Harper, Tom - 'Secrets of the Dead'
Tom Harper does it again, with another excellent book that keeps you guessing and nervous all the way through. As with his previous book, THE LAZARUS VAULT, this novel is written as a time-split, with alternate chapters focusing on either the modern day or life in the Constantine-era in ancient Rome. Luckily, the chapters are quite short, so you can race through them and find out what is going on in the other time frame quite quickly. Harper is very good at ending a chapter on a cliff hanger - so it is very difficult to find a suitable spot when you can put the book down!
In brief, the modern-day chapters deal with Abby Cormac and her race to discover the truth after her lover is brutally murdered in front of her. The story takes place in the Balkans and has her travelling throughout Europe, to Rome, London, and former Eastern bloc countries, in her search for answers. What she discovers is worse than her worst nightmare and when she ends up being distrusted and chased by her very own employers one begins to wonder if her life will ever be the same again.
In Ancient Rome, the story is told by Gaius Valerius Maximus and takes the form of him reflecting upon his former life as trusted aide and life-long friend of the emperor Constantine. He ponders upon the way he was asked to solve the violent murder of a Christian bishop, Alexander, and everything that happens to him after that. He muses to himself as he waits for the assassins that he is sure are coming for him and seems ready to accept his fate.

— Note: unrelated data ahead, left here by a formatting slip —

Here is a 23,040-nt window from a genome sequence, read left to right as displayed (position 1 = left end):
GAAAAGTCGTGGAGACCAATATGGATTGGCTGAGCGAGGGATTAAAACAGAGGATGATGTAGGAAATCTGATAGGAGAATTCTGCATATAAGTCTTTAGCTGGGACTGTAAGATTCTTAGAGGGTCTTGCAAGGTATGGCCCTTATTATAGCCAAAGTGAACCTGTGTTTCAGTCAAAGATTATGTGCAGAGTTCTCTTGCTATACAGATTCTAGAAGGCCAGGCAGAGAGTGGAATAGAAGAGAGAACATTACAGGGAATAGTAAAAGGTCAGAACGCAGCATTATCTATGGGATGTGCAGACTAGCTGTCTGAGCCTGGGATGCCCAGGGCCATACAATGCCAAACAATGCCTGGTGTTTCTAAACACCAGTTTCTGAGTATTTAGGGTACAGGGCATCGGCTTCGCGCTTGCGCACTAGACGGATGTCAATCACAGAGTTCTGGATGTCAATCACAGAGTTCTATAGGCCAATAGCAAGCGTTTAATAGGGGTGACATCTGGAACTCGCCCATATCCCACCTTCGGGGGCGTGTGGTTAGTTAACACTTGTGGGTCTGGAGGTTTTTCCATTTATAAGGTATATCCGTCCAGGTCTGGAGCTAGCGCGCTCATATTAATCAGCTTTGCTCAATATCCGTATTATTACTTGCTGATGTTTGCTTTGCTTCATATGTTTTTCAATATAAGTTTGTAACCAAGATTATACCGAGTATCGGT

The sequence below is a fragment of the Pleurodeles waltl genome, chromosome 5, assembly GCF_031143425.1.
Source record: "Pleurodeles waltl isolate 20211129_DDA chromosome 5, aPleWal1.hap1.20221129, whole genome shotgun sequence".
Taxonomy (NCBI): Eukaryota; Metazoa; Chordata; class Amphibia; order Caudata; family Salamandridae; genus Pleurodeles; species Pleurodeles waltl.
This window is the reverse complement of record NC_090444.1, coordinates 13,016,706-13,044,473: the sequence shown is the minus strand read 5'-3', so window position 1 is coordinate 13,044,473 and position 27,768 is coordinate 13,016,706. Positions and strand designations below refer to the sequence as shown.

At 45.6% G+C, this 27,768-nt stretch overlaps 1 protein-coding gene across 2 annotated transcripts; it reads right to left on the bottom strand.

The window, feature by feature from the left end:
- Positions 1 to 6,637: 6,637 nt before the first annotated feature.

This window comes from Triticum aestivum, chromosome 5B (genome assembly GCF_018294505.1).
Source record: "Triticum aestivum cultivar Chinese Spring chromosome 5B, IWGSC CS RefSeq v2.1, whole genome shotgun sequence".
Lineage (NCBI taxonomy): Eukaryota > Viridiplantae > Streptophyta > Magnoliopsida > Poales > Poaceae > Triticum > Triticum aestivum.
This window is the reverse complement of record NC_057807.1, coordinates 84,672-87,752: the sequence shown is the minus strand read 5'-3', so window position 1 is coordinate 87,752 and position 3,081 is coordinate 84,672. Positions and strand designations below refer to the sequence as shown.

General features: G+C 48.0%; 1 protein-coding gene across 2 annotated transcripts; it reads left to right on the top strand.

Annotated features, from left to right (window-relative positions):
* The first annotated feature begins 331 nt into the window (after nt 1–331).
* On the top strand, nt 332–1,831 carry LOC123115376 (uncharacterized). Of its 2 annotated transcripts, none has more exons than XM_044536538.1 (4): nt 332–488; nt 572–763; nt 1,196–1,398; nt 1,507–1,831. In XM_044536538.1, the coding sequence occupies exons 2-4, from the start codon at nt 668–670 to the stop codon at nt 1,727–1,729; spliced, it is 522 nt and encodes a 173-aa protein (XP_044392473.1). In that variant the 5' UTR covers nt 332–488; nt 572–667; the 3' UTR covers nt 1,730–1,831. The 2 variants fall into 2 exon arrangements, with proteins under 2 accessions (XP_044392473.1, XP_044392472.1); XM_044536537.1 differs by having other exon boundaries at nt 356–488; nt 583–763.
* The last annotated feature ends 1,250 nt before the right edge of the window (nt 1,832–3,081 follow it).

The way the two stories fit together is simply a stroke of genius. It is not so easy to figure out what the connection is, but once you do work it out, you end up reading faster to check that you are right. The superb twist at the end, though, means that you might be right but this, in fact, is highly unlikely.
Well-written and fast-paced, THE SECRETS OF THE DEAD is another excellent offering from Tom Harper. At the end of the book there is an excellent commentary on the historical accuracy of the Roman history chapters. What makes this book even more worthy of praise is the fact that almost all of the Roman characters, and their lives, are portrayed as accurately as possible, so you learn something new as well as having a good read to enjoy.
Very highly recommended. Next please, Mr. Harper!
Amanda C M Gillies, Scotland